It goes without saying that the downturn has posed critical challenges for CEOs. However, while the past few years have clearly been painful, they also offer important learning opportunities. Many firms lost ground in the last few years, but a few have gained. Why? Researchers at TCU’s Supply and Value Chain Center (SVCC) have found that the abilities of firms to weather economic downturns, deal with volatility, and manage costs under shrinking demands are in large part dependent on the resilience of their supply chains. The results of the study begin to shed light on some of the important differences in the leading firms’ policies and performance, especially those that have made them more resilient.
At a recent conference put on by the TCU SVCC and sponsored by Texas CEO Magazine, supply chain executives and TCU professors addressed the question of whether supply chain resilience can be a key differentiator, enabling some firms to weather turbulence far better than their competitors.
In these days of continuing economic uncertainties and commodity price volatilities, such resilience is to be highly prized. Resilient firms are not only able to ride out tough times; they are also usually better positioned for the economic growth that typically follows a recession like the one we have recently experienced.
Performance of Supply Chain Leaders
To identify leaders in supply chain excellence, we compiled a list of top supply chain management companies identified in multiple studies done over the 2004-2007 period by AMR/Gartner, Supply Chain Digest, and Michigan State University. We picked 38 companies that were consistently highly ranked across multiple years and studies. We then compared the financial performance of these top companies to their closest industry competitors across two periods: 2004 – 2007, representing the “good times,” and then again in the downturn of 2008 – 2010. In the good times (2004-2007), the top supply chain leaders outperformed their rivals in multiple categories, including 58 percent higher return on assets, 31 percent higher return on sales, 41 percent higher return on equity, and 45 percent greater market value. Surprisingly, however, the leaders did not exhibit higher sales growth or better gross margins than their competitors on average. Instead, much of the difference in the leaders’ profitability is attributable to better management of supply chain factors, including inventories, cash, overheads, and SG&A costs.
A closer examination of the differences in underlying financials reveals what the leading companies managed well, and how this better positioned them to weather the impending economic downturn. In the period 2004-2007, supply chain leaders held 24 percent less inventory than their competition, with 26 percent more inventory being held as raw material rather than as finished product. These numbers suggest that materials were moving faster through the leading firms. Evidence of faster operations showed up in other financials as well. In the 2004-2007 time frame, leaders typically got paid faster by their customers, and in turn they paid their suppliers faster. The net result was better cash flow management, with a need for 27 percent less working capital than competitors on average. Leading firms also spent ten percent less on sales and general administrative expenses, and demonstrated greater employee productivity, with 12 percent higher sales per employee. Better asset utilization resulted in a 15 percent higher sales to asset ratio, a 21percent lower asset to employee ratio, and 15 percent less depreciation. Interestingly, the leaders had significantly lower asset intensities (plant, property and equipment / sales), and significantly higher labor intensities than their competitors. Finally, the leaders spent less on R&D, even though they maintained comparable levels of sales growth with their competitors.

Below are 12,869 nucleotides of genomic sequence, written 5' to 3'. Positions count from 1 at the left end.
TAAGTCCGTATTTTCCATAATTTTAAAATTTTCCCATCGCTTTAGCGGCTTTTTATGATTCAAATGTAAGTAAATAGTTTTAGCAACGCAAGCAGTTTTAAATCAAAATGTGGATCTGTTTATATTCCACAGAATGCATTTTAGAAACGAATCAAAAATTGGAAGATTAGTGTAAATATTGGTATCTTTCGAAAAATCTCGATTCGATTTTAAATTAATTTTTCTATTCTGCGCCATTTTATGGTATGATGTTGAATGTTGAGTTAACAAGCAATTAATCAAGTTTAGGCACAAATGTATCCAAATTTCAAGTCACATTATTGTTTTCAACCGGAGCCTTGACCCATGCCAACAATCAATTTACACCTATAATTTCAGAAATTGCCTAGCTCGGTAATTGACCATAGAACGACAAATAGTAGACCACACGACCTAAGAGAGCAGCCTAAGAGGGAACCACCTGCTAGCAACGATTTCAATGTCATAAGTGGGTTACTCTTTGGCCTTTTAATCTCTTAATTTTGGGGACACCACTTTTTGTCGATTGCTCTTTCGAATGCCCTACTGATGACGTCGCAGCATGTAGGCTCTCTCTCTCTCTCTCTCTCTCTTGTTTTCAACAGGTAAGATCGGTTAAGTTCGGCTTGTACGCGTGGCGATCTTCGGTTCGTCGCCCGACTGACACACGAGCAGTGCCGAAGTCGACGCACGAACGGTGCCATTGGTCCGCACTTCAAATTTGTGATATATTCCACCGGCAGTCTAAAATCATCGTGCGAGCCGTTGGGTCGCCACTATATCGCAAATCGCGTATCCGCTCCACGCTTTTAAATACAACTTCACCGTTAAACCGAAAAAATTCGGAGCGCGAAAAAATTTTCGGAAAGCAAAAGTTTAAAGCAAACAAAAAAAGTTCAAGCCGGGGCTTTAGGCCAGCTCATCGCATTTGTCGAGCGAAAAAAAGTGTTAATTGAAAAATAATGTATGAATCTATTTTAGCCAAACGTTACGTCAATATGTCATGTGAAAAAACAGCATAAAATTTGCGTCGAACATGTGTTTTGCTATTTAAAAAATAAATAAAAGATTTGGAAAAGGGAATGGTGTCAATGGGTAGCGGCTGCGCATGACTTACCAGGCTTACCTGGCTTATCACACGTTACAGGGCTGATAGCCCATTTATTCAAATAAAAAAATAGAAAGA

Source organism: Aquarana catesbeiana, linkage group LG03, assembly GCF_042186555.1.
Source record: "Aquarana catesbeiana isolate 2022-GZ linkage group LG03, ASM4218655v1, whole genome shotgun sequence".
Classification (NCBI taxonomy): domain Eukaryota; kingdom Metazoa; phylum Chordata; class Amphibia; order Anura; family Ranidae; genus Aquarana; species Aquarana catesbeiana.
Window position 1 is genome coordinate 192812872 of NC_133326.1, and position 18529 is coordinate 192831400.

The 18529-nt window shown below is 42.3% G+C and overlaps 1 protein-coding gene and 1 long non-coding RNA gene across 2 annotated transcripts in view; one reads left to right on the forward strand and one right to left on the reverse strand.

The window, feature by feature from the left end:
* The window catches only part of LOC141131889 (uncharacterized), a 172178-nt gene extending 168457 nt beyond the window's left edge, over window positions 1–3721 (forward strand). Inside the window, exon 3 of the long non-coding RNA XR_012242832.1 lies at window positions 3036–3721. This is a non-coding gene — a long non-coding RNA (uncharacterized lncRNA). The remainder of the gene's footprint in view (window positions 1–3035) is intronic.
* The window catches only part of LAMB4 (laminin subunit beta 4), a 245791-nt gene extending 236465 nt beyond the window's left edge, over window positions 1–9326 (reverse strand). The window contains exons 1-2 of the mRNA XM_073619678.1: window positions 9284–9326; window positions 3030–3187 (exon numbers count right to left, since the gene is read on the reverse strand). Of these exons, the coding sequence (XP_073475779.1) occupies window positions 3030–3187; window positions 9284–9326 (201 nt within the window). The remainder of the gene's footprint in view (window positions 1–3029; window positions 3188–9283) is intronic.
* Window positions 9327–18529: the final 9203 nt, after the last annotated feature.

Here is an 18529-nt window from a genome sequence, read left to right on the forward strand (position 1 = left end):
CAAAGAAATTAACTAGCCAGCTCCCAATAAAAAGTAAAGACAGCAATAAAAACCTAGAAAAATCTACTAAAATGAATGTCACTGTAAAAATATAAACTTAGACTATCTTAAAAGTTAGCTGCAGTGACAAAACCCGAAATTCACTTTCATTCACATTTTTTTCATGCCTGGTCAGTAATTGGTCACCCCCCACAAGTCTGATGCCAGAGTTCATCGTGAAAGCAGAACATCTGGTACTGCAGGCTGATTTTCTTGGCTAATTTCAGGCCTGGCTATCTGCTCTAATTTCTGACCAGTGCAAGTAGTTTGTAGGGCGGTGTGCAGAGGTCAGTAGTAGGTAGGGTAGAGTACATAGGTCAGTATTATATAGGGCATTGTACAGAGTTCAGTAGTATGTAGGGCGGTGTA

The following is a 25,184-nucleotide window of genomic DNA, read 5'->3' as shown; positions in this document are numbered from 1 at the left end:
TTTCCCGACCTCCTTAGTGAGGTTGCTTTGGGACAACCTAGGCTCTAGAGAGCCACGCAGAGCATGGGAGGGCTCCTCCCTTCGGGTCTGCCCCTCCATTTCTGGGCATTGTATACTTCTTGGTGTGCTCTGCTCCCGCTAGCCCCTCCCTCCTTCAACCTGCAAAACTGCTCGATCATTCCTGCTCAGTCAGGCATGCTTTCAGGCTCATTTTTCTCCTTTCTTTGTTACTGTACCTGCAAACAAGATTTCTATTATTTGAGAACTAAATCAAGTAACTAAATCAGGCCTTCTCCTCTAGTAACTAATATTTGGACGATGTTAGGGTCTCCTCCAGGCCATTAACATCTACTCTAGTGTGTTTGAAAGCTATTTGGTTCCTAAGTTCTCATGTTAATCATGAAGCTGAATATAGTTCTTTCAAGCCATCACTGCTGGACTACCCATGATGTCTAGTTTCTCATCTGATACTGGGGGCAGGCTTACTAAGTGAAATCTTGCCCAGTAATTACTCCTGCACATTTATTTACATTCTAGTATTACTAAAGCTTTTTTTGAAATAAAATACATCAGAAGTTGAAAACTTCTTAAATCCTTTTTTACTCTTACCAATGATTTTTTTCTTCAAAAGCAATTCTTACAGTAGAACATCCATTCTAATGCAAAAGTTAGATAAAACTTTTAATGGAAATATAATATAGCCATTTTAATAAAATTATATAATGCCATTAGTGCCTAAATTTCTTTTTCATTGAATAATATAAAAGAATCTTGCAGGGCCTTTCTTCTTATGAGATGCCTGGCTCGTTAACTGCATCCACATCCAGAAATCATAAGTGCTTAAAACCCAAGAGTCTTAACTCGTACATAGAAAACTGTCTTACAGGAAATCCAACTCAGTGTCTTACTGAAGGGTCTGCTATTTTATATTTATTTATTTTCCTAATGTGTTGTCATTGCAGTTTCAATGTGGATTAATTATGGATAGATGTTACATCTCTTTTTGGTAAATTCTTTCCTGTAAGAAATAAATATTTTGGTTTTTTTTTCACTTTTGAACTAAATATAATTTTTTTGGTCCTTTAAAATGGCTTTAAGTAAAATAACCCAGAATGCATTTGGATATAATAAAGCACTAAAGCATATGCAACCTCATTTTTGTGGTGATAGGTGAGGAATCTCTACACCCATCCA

How Were the Leaders Better Positioned for the Downturn?
The 2004-2007 financial comparisons of supply chain leaders versus their competitors provide some interesting clues as to how they might have been better positioned for the downturn in 2008. First, the inventory differences suggest that leaders were more ardent pursuers of postponement strategies. The leading firms were more likely to have the fast lead time processes in place to allow them to perform more final assembly and delivery operations at times that were closer to occurrences of actual customer orders. In doing so, they postponed making commitments to final product configurations and to stocking locations. This approach gave them more flexibility by holding less inventory overall, and by creating greater abilities to adjust to changing customer demands. The leaders had fewer finished goods in the system that needed to be written off when sales began to decline.
Second, the leaders’ more variable cost structures, achieved through greater labor intensity, also likely provided more flexibility in shedding costs in the economic downturn. In looking at the 2008-2010 data, it is clear that leaders reduced labor at significantly higher rates than their competitors, whereas the competitors shed more assets. Laying-off employees is certainly painful, but from a financial standpoint, it is often preferable and easier than shedding assets. The leaders had presumably already shed many of their less productive assets, and perhaps outsourced their more asset intensive processes. By creating a more variable cost structure, they built in more flexibility to react to declining market conditions.
Our findings also strongly suggest that the leaders had better control over their internal processes. By having less operational wastes in the system, leaders were better positioned to absorb declining sales. Similarly, by maintaining stronger and more efficient relationships with customers and suppliers, the leaders were better enabled to work together with their partners to quickly lower inventories, transaction costs, and R&D expenses during difficult times.
How Did the Supply Chain Leaders Do in the Downturn?